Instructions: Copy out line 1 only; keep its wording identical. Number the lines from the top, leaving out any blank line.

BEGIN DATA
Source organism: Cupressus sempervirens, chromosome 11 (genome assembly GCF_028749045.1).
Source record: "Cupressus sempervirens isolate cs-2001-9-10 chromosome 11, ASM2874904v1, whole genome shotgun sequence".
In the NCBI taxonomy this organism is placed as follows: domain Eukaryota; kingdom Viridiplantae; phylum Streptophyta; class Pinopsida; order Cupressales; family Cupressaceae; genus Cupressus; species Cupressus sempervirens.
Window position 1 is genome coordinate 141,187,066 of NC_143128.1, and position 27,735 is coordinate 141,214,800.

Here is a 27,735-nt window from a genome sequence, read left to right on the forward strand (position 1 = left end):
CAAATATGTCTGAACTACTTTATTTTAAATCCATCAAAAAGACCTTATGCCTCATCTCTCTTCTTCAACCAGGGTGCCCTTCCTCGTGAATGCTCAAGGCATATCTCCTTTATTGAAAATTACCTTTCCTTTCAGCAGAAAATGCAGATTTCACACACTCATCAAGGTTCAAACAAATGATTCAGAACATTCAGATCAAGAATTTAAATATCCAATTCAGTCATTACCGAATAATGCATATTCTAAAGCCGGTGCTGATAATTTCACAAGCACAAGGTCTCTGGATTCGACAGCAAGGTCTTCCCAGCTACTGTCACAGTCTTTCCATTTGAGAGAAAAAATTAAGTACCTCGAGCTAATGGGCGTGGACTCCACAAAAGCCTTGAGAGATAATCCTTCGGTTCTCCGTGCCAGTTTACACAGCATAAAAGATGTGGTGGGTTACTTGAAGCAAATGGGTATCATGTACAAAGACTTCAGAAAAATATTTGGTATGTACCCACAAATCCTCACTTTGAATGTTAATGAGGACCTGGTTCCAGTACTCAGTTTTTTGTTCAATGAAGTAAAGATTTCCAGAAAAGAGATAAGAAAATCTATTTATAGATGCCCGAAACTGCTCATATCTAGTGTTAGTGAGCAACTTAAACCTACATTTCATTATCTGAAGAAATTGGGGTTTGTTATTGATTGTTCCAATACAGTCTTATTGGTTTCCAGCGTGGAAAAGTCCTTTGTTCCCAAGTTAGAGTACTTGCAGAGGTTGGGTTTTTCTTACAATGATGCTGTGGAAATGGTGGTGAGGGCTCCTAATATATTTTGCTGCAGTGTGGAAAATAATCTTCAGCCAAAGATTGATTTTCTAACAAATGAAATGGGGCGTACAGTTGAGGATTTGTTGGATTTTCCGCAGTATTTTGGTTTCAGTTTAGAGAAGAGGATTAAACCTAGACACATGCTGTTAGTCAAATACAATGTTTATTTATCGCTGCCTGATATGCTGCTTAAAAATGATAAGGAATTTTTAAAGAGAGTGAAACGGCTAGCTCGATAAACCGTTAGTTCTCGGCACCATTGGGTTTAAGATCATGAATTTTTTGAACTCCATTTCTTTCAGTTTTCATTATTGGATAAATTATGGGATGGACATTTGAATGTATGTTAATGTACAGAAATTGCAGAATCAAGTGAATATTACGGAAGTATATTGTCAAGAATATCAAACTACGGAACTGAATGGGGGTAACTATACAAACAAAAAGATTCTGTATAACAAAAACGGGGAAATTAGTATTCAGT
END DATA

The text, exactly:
Source organism: Cupressus sempervirens, chromosome 11 (genome assembly GCF_028749045.1).